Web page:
My very dear Clare,
The Kitchener Camp project is most commendable, and I thank you so much for doing this. However, there is another side to the Kitchener Camp saga: the family members who were also involved.
Case no. 1: My late mother, Elsa Kurschner. She was forced to leave her husband, Nuchim Kurschner, behind in Vienna in May of 1939 because both Elsa and her almost four-year-old child, me, were on the more generous Austrian quota for the USA, and our visa numbers had been reached.
Nuchim, despite living in Vienna since he was a young man, because of his Polish birth, was under the skimpy Polish quota. Therefore, my mother and I traveled by train to Cherbourg, where we embarked on the Aquitania and arrived in NY in May 1939. My mother was 30 years old and had to fend for herself. She could have lived with my father’s sister on the Lower East Side, but, due to her proud and independent nature, went out on her own. She attempted to put me in a day nursery while she found a room for rent for the two of us with a widow and her daughter in the Bronx. This did not work out, so she placed me in the Shield of David Orphan Home for Girls in the Bronx while she took a job as a live-in nanny for a wealthy doctor’s family, taking care of their four-year old son. She saved her money, and when my father did arrive on June 1, 1940, in New York, she had money for travel, job searching, an apartment, and all the basics of life. He, of course, had no money. During that year from 1939 to 1940, my mother, father and I lived in three different places.
Case no. 2: My father’s partner in Vienna, Salaman Walter, was with him in Kitchener Camp. His wife, Estera, and three-year-old son Wolfgang (Wolfe) remained in Vienna. Mrs Walter told me later, “I lived under Hitler for a whole year.” Mr Walter prevailed on the Jewish community in London to bring Estera and Wolfe to England. When they arrived, Wolfe was also placed in an orphanage, and Estera told me, “They put me in a room and had me making baskets.” Although they were all in England, the Walter family also lived in three different places. At some point, they were reunited, and they stayed in London throughout the entire war, even with the bombings. My parents brought them to the US in 1949. During her one year in Vienna “under Hitler,” Estera Walter could not have had an easy time of it. And I do not know how she provided for herself and her son.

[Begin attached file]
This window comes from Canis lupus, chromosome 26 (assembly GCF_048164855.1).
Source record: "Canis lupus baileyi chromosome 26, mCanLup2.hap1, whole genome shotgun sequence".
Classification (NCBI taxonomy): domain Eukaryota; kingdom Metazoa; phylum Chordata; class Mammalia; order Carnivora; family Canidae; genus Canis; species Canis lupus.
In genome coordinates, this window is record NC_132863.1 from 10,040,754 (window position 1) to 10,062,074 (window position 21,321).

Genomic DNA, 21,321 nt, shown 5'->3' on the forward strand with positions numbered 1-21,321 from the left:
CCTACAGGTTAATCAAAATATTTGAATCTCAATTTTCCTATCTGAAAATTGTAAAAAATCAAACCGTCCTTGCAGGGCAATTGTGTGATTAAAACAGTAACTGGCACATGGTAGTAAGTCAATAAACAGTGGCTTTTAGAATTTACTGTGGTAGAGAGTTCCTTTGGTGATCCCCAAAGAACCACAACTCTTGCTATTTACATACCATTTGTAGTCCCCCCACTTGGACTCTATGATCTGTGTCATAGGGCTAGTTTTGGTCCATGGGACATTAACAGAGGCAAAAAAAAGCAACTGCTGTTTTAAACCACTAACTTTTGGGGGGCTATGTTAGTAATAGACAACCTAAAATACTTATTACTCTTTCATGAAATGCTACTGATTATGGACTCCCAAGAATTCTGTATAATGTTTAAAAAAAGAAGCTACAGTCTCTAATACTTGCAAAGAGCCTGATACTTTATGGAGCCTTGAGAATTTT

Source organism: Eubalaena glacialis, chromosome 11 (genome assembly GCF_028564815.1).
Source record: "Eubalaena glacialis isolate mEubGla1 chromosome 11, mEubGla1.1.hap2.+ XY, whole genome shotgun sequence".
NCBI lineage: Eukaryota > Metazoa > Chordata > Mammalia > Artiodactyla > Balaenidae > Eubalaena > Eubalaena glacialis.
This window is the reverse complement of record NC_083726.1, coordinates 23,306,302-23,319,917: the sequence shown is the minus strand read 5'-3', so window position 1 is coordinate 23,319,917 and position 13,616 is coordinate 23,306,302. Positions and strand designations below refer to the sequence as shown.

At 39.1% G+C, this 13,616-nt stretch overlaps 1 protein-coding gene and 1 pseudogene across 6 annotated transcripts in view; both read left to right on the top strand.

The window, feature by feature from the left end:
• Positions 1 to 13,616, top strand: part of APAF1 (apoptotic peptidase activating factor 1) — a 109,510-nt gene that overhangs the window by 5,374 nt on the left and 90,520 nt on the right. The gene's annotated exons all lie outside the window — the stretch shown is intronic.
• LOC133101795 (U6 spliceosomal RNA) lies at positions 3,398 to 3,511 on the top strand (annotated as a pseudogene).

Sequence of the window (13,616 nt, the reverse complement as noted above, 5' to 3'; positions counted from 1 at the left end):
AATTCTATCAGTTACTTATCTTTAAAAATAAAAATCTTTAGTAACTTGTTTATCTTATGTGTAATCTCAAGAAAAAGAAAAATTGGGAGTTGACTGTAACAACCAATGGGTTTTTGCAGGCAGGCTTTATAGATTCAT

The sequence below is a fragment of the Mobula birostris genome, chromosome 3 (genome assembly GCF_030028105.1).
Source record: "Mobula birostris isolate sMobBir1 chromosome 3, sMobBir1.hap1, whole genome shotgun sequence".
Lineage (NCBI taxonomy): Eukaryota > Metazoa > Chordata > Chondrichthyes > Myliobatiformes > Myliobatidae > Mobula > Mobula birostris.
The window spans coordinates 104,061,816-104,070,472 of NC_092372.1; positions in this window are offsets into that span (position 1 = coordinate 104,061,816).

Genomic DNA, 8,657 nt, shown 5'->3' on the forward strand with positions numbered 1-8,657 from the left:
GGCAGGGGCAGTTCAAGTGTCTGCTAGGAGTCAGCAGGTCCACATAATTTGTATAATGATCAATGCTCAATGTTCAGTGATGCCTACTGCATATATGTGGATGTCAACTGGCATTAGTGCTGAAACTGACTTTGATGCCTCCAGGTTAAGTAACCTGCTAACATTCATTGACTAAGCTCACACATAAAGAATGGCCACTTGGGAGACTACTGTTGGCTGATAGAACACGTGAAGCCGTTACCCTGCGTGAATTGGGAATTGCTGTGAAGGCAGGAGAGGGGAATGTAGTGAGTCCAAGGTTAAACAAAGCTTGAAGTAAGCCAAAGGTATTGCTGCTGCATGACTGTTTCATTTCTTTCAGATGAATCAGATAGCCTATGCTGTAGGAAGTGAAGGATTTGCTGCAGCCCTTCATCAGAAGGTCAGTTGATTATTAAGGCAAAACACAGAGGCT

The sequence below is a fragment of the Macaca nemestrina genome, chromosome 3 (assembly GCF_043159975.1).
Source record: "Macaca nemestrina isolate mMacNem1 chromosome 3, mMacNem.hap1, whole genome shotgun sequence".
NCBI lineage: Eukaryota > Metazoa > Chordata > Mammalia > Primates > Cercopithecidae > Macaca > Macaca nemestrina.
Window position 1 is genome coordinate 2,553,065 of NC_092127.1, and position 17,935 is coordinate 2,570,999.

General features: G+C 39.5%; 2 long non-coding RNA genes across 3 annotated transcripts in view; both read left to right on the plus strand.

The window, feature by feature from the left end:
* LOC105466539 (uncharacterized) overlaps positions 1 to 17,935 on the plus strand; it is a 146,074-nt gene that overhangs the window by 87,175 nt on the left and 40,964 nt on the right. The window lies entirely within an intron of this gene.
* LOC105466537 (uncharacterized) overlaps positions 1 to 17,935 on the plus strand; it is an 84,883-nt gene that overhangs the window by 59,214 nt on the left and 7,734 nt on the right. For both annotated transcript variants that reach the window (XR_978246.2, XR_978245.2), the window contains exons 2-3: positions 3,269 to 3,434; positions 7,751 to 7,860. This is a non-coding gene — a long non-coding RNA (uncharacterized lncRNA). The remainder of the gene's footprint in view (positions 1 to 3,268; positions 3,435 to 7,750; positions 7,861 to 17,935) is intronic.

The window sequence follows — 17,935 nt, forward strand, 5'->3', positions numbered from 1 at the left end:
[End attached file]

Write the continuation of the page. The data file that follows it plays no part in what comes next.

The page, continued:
Conclusion: While the men in Kitchener Camp received food, housing, blankets, medical care—all the necessities of life, the women, with small children, were on their own, in either foreign or dangerous territory, with only minimal help from others. I believe that the story of these wives and mothers should be included in the Kitchener Camp presentation. I am sure that when my mother wrote to my father, Nuchim, that she was forced to place me in an institution, he must have felt great pain and helplessness. The same with Mr Walter, until he was able to bring Estera and Wolfe to England.
Case no. 3: Leib Lazar, my father’s friend who was also in Kitchener Camp. He is (I believe) the man to the right of my father in the kitchen photo. My father told me that he was also in Kitchener. Somehow his wife and two small sons came to England. They were due to come to the US in 1941 (I think 1941 or so) and they were en route, via ship, when my father received word that their ship had been sunk and all were lost. In later years, my father placed a memorial Yahrzeit plaque with their names in his synagogue in Philadelphia so that they would not be totally forgotten.
The plaque reads as follows
THE LAZAR FAMILY
Aryeh, son of Zvi Lazar
And _______________ (wife)
And son, Zvi, son of Aryeh
And son, Ernst, son of Aryeh
Submitted by Ruth Kurschner for her father Nuchim Kürschner
My late father, Nuchim (sometimes Norbert) Kurschner, Salamon Walter, and Leib Lazar were roommates in Vienna in the 1920s and early 1930s, until they got married. My parents married on June 26, 1932, and Salamon Walter and Estera Walter must have married about the same time. They were all from small towns in Galicia, and Vienna was the big city. My father and Mr Walter had a business. My father cooked up various products, shoe polishes, furniture polishes, and Mr Walter was the salesman. Their business was called Valkierie (Wal-Kur) to show how “Austrian” they were. I believe that my father went to a technical school rather than a university. However, he was a well-read man, and he knew the classics. In Vienna they went to the theaters, the opera, all for a tiny amount of money. Mrs Walter told me that they “had a wonderful life in Vienna.”
I do not know who the end men were – my father never identified them to me. I believe the man to his right is Leib Lazar (see if it correlates with the kitchen photo). By publishing these photos, perhaps the families of the other men will identify them. I have been to Vienna three times, and my apartment house is still there, as is the place of my father’s basement where he cooked up his products.
I hope this photo comes through clearly. It helps to round out the lives of the men who found refuge in Kitchener Camp. Look at the confidence in their faces!
All the best, Ruth Kurschner